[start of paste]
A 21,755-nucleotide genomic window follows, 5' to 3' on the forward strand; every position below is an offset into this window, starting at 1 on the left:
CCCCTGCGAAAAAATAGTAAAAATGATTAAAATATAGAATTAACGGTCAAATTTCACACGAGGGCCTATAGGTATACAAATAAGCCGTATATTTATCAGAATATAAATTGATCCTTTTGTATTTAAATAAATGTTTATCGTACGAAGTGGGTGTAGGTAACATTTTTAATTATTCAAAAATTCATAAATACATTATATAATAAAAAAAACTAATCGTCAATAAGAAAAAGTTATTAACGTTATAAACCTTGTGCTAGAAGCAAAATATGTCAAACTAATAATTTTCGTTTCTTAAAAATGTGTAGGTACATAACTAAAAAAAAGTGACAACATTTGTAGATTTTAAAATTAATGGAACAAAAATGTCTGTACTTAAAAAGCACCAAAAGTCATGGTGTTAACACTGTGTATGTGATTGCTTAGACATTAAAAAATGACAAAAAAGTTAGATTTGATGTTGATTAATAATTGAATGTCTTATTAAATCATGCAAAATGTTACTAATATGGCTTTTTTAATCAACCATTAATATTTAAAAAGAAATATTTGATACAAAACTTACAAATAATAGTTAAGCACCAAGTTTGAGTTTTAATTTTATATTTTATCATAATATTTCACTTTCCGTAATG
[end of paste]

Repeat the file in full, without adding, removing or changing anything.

A 21,755-nucleotide genomic window follows, 5' to 3' on the forward strand; every position below is an offset into this window, starting at 1 on the left:
CCCCTGCGAAAAAATAGTAAAAATGATTAAAATATAGAATTAACGGTCAAATTTCACACGAGGGCCTATAGGTATACAAATAAGCCGTATATTTATCAGAATATAAATTGATCCTTTTGTATTTAAATAAATGTTTATCGTACGAAGTGGGTGTAGGTAACATTTTTAATTATTCAAAAATTCATAAATACATTATATAATAAAAAAAACTAATCGTCAATAAGAAAAAGTTATTAACGTTATAAACCTTGTGCTAGAAGCAAAATATGTCAAACTAATAATTTTCGTTTCTTAAAAATGTGTAGGTACATAACTAAAAAAAAGTGACAACATTTGTAGATTTTAAAATTAATGGAACAAAAATGTCTGTACTTAAAAAGCACCAAAAGTCATGGTGTTAACACTGTGTATGTGATTGCTTAGACATTAAAAAATGACAAAAAAGTTAGATTTGATGTTGATTAATAATTGAATGTCTTATTAAATCATGCAAAATGTTACTAATATGGCTTTTTTAATCAACCATTAATATTTAAAAAGAAATATTTGATACAAAACTTACAAATAATAGTTAAGCACCAAGTTTGAGTTTTAATTTTATATTTTATCATAATATTTCACTTTCCGTAATG